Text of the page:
Joanna L. Grossman & Linda C. McClain

Unfinished Business: Sex Equality on the Global Agenda
Part Two of a Two-Part Series

By JOANNA L. GROSSMAN & LINDA C. MCCLAIN
Tuesday, September 1, 2009

As we argued in Part I of this series of columns, gender still matters. There remains a persistent gap between ideals of sex equality and equal citizenship, and the reality of many women's lives. In the first part of the series, we considered the confirmation of Justice Sonia Sotomayor to the U.S. Supreme Court and the White House's creation of a Council on Women and Girls as illustrative of the persistent forms of gender inequality and some of the steps necessary to address them. In this part of this series, we consider contemporary challenges to women's equality in a more global context.

A Word on "Citizenship"

The notion of "citizenship" can be used narrowly, to describe one's formal status in a country, or more broadly, as a measure of inclusion in society. When we speak of women's equal citizenship, we mean the aspiration towards equal rights and responsibilities, benefits, duties, and obligations that members of society expect to share. Our recent co-edited book, Gender Equality: Dimensions of Women's Equal Citizenship (Cambridge 2009), explores women's equal rights and responsibilities and participation in several dimensions of citizenship: constitutional citizenship (the role constitutions play in fostering equal citizenship through anti-discrimination guarantees), democratic citizenship (women's active participation in political deliberation and self-government), social citizenship (access to the means of economic security, such as paid work), sexual and reproductive citizenship (effective protection for reproductive rights, sexual freedom, and the right to form a family), and global citizenship (gender equality in human rights norms and international law, and globalization's impact on women).

These dimensions of citizenship provide a framework that enables us to draw a nuanced picture of how well women fare against a standard that calls for equal status and equal participation in society. Our contributors consider a wide range of gender issues, from the Supreme Court's inattention to issues of women's equal citizenship and the gendered dimensions of the immigration and naturalization laws, to women's stake in stem cell research and infertility as a social justice issue, to how women in various countries enlist human rights norms to secure their equal citizenship.

Women's Global Citizenship: Equality and Human Rights Around the Globe

Global citizenship is an increasingly relevant dimension of citizenship in an era of globalization. As we argue in the introduction to Gender Equality, there are many different understandings of this type of citizenship. One is an aspiration to norms of equality across nations, along with an obligation of nation-states to foster such equality by incorporating equality norms embodied in international human rights treaties and international law into domestic law, and living up to such norms in their treatment of women. Human rights norms that embody gender equality components can become a resource upon which women's groups draw in their demands for equal citizenship under domestic law in such areas as reproductive freedom and protection against domestic violence.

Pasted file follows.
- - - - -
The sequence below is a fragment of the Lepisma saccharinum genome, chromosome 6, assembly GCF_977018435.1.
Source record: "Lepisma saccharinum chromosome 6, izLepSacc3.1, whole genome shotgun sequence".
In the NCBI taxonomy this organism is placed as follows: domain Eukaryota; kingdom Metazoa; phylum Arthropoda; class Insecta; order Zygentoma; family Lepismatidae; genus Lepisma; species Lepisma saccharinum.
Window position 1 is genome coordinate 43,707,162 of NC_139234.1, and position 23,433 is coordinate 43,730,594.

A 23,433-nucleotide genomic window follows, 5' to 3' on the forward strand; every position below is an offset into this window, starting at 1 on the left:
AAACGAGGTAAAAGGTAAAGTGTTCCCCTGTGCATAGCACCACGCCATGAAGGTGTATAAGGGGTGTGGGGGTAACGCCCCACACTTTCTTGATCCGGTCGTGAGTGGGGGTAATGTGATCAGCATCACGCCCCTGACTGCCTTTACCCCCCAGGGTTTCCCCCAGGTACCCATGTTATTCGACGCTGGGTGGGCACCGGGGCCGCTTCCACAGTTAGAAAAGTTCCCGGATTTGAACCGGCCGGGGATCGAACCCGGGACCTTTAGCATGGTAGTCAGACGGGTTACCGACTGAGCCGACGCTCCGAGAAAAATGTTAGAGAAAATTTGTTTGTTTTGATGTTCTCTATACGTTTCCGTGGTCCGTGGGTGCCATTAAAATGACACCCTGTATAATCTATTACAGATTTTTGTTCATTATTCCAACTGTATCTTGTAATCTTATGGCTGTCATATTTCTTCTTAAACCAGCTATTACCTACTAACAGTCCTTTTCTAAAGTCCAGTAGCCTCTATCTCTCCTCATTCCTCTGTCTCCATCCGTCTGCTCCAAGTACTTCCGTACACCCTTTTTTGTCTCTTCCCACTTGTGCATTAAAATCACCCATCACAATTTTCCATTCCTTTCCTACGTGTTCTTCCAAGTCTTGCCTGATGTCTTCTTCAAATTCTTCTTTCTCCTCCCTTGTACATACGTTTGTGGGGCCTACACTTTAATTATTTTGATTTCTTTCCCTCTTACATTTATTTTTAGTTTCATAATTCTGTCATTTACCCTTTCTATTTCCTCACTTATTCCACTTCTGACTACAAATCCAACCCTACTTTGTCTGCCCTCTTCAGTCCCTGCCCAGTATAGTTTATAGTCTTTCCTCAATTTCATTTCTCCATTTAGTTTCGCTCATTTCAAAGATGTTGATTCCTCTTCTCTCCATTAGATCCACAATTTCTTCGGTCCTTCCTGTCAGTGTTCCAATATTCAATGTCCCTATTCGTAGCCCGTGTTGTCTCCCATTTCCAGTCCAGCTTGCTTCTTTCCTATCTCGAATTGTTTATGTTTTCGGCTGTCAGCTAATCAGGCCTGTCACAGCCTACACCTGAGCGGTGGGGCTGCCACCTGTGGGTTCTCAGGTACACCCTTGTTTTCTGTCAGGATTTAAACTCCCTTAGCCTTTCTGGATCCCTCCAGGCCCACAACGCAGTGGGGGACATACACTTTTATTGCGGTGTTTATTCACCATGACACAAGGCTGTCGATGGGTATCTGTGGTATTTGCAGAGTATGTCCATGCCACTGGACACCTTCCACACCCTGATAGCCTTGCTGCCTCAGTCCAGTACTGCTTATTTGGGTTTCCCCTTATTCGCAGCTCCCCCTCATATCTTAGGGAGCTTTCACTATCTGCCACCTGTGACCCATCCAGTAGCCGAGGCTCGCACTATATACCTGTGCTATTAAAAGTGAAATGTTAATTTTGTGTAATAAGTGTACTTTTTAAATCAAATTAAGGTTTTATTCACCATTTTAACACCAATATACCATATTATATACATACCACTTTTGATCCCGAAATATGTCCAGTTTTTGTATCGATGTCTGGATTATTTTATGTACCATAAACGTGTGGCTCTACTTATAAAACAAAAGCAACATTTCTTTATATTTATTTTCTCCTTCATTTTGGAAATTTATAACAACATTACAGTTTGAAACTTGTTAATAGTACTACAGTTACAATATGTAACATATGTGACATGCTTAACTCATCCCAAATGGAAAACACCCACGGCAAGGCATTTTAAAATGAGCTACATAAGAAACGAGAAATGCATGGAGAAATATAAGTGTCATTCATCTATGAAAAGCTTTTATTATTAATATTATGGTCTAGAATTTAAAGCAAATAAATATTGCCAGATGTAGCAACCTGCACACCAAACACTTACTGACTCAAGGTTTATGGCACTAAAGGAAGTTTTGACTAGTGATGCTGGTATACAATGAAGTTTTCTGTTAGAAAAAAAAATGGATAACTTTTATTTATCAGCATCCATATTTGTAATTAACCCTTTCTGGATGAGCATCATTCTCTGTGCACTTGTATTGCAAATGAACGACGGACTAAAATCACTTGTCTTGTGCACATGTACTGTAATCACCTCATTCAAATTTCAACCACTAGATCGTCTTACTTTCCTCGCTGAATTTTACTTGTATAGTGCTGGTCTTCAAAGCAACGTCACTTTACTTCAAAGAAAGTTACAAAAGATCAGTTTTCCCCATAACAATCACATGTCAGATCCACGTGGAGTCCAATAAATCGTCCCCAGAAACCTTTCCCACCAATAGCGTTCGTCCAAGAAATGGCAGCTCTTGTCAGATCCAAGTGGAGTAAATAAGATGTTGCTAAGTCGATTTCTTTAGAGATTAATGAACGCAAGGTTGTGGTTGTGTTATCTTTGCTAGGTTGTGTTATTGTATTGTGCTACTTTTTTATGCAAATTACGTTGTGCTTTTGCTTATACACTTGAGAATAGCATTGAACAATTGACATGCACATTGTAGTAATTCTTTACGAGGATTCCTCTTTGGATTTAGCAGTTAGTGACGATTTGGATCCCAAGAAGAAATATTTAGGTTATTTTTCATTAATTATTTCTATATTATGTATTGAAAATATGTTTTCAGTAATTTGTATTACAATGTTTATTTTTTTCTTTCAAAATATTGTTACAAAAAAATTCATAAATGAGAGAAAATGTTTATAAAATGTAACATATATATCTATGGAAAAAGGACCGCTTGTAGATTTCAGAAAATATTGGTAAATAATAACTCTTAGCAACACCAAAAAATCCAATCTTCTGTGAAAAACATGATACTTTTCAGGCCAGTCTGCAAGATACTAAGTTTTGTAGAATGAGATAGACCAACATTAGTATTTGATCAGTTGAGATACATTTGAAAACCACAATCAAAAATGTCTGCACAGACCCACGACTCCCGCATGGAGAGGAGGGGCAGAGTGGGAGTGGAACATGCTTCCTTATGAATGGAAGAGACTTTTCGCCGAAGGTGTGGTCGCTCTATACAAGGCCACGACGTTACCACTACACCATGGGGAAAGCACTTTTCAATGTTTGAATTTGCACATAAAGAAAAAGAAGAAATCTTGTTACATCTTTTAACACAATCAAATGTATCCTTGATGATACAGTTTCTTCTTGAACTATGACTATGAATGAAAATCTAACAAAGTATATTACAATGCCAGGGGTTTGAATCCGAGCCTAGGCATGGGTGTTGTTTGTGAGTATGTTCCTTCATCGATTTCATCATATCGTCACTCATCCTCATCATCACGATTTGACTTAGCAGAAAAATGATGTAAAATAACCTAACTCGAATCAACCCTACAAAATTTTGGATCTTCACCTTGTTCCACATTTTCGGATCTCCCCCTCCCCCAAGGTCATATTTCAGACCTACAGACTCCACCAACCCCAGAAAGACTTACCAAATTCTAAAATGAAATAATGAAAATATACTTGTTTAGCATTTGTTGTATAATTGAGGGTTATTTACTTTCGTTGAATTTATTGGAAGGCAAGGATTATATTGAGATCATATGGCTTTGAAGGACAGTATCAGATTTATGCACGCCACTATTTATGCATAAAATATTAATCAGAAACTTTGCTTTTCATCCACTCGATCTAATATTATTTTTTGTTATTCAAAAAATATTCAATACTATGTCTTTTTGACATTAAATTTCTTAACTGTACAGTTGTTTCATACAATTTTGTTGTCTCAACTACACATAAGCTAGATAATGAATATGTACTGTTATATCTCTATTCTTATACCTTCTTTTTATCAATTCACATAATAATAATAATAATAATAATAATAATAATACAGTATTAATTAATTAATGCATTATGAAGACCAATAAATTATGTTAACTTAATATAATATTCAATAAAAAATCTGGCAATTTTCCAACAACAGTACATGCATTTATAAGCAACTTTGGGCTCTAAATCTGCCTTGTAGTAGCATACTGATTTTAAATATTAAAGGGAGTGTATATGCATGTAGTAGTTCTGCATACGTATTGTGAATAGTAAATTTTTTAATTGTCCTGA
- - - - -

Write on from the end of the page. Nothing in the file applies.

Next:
A recent special issue of the New York Times Magazine drew attention to the persistence of gender discrimination in many spheres of women's lives around the world. Journalist Nicholas Kristof and Sheryl WuDunn, who works in finance and philanthropy, set out to show, through vivid examples of inequality and suffering, "Why Women's Rights are the Cause of Our Time."

Along with other stories in the Magazine, the cover story chronicled barriers girls face as they seek education, and cited household inequality, violence, and slavery (including sex trafficking) as among the numerous pieces of evidence of persistent sex inequality around the globe, and of the pressing need to make women's rights a "cause" and a "moral challenge" for this century.

Kristof and WuDunn also repeat Nobel Prize winner Amartya Sen's earlier conclusion that 100 million women are missing around the world because of gender discrimination, through such practices as sex-selective abortion, infanticide, and unequal provision to girls of nutrition, health care, and the like. They coin the provocative term "gendercide" to capture the human cost of sex inequality.

Hillary Clinton and the "New Gender Agenda"

In an interview in the Magazine, entitled, "A New Gender Agenda," Secretary of State Hillary Clinton asserted: "I happen to believe that the transformation of women's roles is the last great impediment to universal progress . . . .[I]n too many places and too many ways, the oppression of women stands as a stark reminder of how difficult it is to realize people's full potential." Clinton here draws on a conception of equal citizenship invoked by Justice Ruth Bader Ginsburg in a landmark sex equality case, U.S. v. Virginia, in 1993, where she wrote that "neither federal nor state government acts compatibly with equal protection when a law or official policy denies to women, simply because they are women, full citizenship stature – equal opportunity to aspire, achieve, participate in and contribute to society based on their individual talents and capacities." The obstacles to women's ability to realize their full potential around the globe impede their equal citizenship.